Wilson Ng and Derek Chang

Morgan Stanley

The real estate sector is key in driving those gains, according to the investment bank. Singapore, a regional hub for real estate investment trusts, or REITs, has been supported by a sustained low interest rate environment that has fueled a chase for yields, said the investment bank.

REITsare companies that manage a portfolio of properties such as offices, shopping malls, or hotels. Income generated from those assets, after accounting for fees, is distributed as dividends to shareholders.Investors generally find REITs attractive for their dividend payouts.

"We think the growth of the Singapore REIT market, which led to more representation in benchmarks used by expanding passive real estate and yield focused ETFs, was, and will continue to be, a significant factor driving passive fund inflows," said the report.

"The perception of Singapore as a safe haven amid the current health crisis and geopolitical uncertainties could drive more high-net worth individuals (HNWIs) to allocate more of their wealth in the country."

The overall rise in capital inflows "could spill over" into local markets and further drive up demand, Morgan Stanley said.

Valuations for Singapore stocks have bottomed, says Morgan Stanley, but it says that a "sustained rebound is underway."

"High and sustainable dividends" are what differentiates Singapore stocks from other markets, it said.

Here are five stocks that Morgan Stanley predicted will have sustainable dividends, and which fit the theme of cyclical recovery:

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Morgan Stanley is bullish on Singapore stocks and expects 14% returns - CNBC

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450k for trainers: why vintage fashion is the new smart investment – The Guardian

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Handbag aficionado Cardi B with some of the examples fuelling the secondhand market. Composite: Christies, Back Grid, Bonhams, Fellows Auctioneers

If youve ever complained about the cost of new trainers, consider this. On Friday night, a pair of running shoes sold $162,500 (132,000) at auction at Sothebys in New York. Though these unique spike shoes were handmade in the early 1970s by Bill Bowerman, co-founder of Nike, theyre not even the most expensive trainers in the world. Those were sold at Sothebys last month: a pair of Michael Jordans Air Jordan 1s from 1985 fetched $560,000 .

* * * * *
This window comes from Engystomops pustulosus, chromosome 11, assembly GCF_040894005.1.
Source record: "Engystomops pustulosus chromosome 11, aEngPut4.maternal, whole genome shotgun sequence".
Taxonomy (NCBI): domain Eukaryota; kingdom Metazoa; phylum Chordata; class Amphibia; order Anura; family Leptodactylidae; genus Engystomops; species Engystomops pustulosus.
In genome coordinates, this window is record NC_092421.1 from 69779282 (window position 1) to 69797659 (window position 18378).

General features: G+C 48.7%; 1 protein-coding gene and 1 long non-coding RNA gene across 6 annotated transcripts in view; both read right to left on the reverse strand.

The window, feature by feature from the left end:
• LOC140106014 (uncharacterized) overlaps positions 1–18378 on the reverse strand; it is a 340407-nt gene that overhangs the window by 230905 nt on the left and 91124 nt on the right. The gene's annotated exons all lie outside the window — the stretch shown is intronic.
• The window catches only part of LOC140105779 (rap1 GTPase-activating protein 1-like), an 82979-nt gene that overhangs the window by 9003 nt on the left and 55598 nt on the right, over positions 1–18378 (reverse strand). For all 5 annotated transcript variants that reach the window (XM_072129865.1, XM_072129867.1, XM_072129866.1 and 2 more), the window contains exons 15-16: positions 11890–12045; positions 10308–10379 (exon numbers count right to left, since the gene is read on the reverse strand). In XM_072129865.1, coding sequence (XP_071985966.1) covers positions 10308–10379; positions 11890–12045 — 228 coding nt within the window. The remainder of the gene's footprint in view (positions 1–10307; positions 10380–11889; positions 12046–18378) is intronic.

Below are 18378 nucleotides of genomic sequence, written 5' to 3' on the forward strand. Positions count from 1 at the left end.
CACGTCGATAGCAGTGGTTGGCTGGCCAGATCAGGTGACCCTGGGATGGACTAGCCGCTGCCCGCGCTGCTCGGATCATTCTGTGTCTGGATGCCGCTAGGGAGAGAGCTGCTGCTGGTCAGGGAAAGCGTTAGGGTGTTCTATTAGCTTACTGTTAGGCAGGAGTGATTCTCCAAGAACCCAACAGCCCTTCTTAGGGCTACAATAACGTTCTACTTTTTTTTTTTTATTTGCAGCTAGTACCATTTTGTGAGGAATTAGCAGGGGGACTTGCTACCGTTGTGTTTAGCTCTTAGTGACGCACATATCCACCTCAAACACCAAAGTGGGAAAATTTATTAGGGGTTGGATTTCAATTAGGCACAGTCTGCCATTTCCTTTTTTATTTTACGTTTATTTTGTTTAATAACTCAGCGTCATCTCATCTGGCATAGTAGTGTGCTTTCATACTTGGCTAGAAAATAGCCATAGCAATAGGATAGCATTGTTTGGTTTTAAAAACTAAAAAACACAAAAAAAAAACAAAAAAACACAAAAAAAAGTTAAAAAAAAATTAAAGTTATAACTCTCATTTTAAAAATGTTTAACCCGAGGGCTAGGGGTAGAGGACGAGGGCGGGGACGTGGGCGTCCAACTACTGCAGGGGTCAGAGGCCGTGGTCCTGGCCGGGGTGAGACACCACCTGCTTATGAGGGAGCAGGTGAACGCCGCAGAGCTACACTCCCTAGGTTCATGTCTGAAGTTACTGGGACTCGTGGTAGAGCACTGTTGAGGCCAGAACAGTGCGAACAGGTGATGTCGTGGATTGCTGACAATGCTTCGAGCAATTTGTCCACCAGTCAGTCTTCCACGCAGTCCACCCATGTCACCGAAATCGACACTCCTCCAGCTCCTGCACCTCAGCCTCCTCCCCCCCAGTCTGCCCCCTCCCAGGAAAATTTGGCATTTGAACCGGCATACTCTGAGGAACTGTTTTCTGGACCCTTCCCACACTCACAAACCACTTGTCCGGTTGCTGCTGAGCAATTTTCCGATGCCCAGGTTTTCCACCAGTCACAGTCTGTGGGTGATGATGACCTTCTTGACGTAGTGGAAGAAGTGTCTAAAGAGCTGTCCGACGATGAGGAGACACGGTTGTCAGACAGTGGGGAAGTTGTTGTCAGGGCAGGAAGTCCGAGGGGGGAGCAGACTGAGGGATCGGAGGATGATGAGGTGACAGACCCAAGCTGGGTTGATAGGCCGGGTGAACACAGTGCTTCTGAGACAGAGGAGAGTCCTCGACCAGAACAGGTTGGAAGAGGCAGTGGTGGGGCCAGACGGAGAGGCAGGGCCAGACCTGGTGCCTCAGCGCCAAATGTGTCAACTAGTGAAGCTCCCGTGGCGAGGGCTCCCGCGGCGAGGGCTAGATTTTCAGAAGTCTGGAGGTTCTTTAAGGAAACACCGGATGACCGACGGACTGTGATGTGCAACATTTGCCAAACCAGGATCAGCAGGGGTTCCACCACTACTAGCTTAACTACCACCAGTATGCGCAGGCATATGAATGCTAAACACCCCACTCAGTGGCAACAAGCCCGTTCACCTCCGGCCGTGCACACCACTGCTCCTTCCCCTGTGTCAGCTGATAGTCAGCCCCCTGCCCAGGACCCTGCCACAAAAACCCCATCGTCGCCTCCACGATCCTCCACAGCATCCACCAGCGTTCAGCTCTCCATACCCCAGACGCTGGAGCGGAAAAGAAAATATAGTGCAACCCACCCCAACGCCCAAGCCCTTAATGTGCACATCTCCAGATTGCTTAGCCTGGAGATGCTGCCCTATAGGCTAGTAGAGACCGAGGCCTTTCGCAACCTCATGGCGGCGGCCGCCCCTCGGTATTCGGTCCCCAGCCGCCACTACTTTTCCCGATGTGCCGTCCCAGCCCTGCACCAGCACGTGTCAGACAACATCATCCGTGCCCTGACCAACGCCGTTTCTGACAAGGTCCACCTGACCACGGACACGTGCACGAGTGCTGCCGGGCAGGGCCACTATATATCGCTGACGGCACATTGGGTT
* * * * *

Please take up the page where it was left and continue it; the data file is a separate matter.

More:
These sales are part of a growing trend for traditional auction houses to sell fashion and streetwear. Many now sell skateboards as well as Picassos, and are setting up handbag departments alongside those for antiquities and old masters.

According to data analysts GlobalData, the secondhand market for luxury goods is set to be worth $51bn by 2023, compared with $24bn in 2018, and while plenty of this will be through dedicated fashion resale websites, venerable auction houses are getting in on the act.

Bonhams, founded 1793, holds its inaugural handbag sale in July. The lots include a Perspex handbag designed by Virgil Abloh for Louis Vuitton in 2018 and a 2019 Herms Birkin. Meg Randell is head of the handbag department, set up at Bonhams this year, and she says the luxury secondhand market grew four times faster than the primary market this year. Pre-loved luxury goods are huge in all sectors from auction houses to online, she says.

According to Randell, secondhand sales are driven by two factors. Some bidders want items you cant get new. For example, you cant go into a Herms boutique and buy a Birkin. Herms doesnt run a waiting list anymore, they only make them for friends of the fashion house. So theres a huge resale market.

For others, theyre looking for cheaper bags on the secondary market or bags from the last 20 years. At the moment, you see a lot of influencers on Instagram with Fendi Baguettes the It-bag of 2000 so theres a big market for those.

A report by Art Market Research published last week said that in 2019, 3,700 designer handbags sold for 26.4m at auctions around the world. Birkin handbags increased in price by 42% on average last year, while the average value of Herms Kelly bags have risen 129% since 2010.

While Christies and Sothebys also have established fashion and handbag departments, the latter has cornered the market on trainers since 2019. Their first auctions broke world records. Brahm Wachter, director of e-commerce Development, says Sothebys identified that the sneaker resale market was expected to grow to $6bn by 2025, and also noted how many collectors were out there. We wanted to try something unique, but stay true to our brand with our first sneaker auction, he says. In partnership with online streetwear platform Stadium Goods, we sold 100 of the rarest sneakers ever released, and at the time broke a record for the highest price, selling the 1972 Nike Moon Shoe for over $400,000.

Wachter says that trainers havent caused culture shock at Sothebys. In fact, two pairs are on view for sale at their New York headquarters a pair of What the Dunk skate shoes with a starting price of $12,500 and a pair of Air Force 1s Lux Anaconda, which start at $2,500.

Trainer collectors certainly have a reputation for obsession. Jordan Geller is the American collector who sold the two record-breaking pairs of trainers at Sothebys recently. He made the Guinness Book of Records in 2013 for having the worlds largest collection of Nikes, and at one point owned more than 15,000 pairs. Currently he has about 300.

Ive always viewed sneakers as art and its great to see other people feel the same way

Its difficult for me to put a value on my collection as I consider them priceless, he says.